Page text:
Significance Quotes (60 quotes)
The classification of facts, the recognition of their sequence and relative significance is the function of science, and the habit of forming a judgment upon these facts unbiassed by personal feeling is characteristic of what may be termed the scientific frame of mind.
The Word Reason in the English Language has different Significances: sometimes it is taken for true, and clear Principles: Sometimes for clear, and fair deductions from those Principles: and sometimes for Cause, and particularly the final Cause: but the Consideration I shall have of it here, is in a Signification different from all these; and that is, as it stands for a Faculty of Man, That Faculty, whereby Man is supposed to be distinguished from Beasts; and wherein it is evident he much surpasses them.
A living organism must be studied from two distinct aspects. One of these is the causal-analytic aspect which is so fruitfully applicable to ontogeny. The other is the historical descriptive aspect which is unravelling lines of phylogeny with ever-increasing precision. Each of these aspects may make suggestions concerning the possible significance of events seen under the other, but does not explain or translate them into simpler terms.
A multidisciplinary study group ... estimated that it would be 1980 before developments in artificial intelligence make it possible for machines alone to do much thinking or problem solving of military significance. That would leave, say, five years to develop man-computer symbiosis and 15 years to use it. The 15 may be 10 or 500, but those years should be intellectually the most creative and exciting in the history of mankind.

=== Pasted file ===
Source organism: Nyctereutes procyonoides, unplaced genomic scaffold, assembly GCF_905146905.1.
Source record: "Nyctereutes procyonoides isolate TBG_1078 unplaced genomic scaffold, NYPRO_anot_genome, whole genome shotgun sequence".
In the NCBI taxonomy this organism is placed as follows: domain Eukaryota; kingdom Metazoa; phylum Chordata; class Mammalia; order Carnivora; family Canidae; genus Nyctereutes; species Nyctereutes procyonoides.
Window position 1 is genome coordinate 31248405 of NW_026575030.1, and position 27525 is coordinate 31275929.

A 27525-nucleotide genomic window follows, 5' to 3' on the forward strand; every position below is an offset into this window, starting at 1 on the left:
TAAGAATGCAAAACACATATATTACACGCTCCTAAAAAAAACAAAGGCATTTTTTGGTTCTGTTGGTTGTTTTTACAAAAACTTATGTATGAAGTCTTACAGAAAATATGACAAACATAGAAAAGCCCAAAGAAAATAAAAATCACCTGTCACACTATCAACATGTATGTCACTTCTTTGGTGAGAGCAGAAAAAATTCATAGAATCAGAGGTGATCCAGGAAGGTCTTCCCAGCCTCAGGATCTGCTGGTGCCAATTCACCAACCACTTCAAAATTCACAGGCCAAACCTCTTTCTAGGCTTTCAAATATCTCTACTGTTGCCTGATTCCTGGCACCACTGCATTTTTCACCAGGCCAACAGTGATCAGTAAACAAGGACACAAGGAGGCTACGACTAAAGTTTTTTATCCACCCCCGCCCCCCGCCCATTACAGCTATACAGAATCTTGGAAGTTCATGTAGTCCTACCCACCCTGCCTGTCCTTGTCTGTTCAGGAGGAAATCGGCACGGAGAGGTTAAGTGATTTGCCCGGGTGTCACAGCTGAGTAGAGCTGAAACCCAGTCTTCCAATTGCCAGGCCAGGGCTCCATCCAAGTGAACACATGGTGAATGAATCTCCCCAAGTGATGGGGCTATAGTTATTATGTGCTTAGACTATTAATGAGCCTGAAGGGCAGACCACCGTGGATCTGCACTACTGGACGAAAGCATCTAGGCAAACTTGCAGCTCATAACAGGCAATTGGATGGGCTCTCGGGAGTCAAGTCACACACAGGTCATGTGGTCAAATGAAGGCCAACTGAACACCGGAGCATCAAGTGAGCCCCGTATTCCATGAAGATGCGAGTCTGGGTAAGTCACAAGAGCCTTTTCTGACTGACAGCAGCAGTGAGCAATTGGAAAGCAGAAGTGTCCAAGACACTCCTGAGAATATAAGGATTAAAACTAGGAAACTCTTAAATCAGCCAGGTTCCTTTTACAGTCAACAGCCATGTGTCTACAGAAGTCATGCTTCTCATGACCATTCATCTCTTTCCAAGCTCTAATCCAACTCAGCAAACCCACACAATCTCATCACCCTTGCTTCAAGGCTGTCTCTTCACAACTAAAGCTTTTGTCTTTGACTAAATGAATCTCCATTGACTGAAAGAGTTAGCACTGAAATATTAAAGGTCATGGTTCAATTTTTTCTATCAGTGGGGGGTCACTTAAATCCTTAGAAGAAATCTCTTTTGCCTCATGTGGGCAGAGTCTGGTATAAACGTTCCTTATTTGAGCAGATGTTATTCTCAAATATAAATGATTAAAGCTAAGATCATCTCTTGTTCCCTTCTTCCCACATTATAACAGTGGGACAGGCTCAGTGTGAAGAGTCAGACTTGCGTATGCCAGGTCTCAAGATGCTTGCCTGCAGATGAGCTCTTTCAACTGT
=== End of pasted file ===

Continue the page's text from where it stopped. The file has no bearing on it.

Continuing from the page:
A person who is religiously enlightened appears to me to be one who has, to the best of his ability, liberated himself from the fetters of his selfish desires and is preoccupied with thoughts, feelings, and aspirations to which he clings because of their superpersonal value. It seems to me that what is important is the force of this superpersonal content and the depth of the conviction concerning its overpowering meaningfulness, regardless of whether any attempt is made to unite this content with a divine Being, for otherwise it would not be possible to count Buddha and Spinoza as religious personalities. Accordingly, a religious person is devout in the sense that he has no doubt of the significance and loftiness of those superpersonal objects and goals which neither require nor are capable of rational foundation. They exist with the same necessity and matter-of-factness as he himself. In this sense religion is the age-old endeavor of mankind to become clearly and completely conscious of these values and goals and constantly to strengthen and extend their effect. If one conceives of religion and science according to these definitions then a conflict between them appears impossible. For science can only ascertain what is, but not what should be, and outside of its domain value judgments of all kinds remain necessary.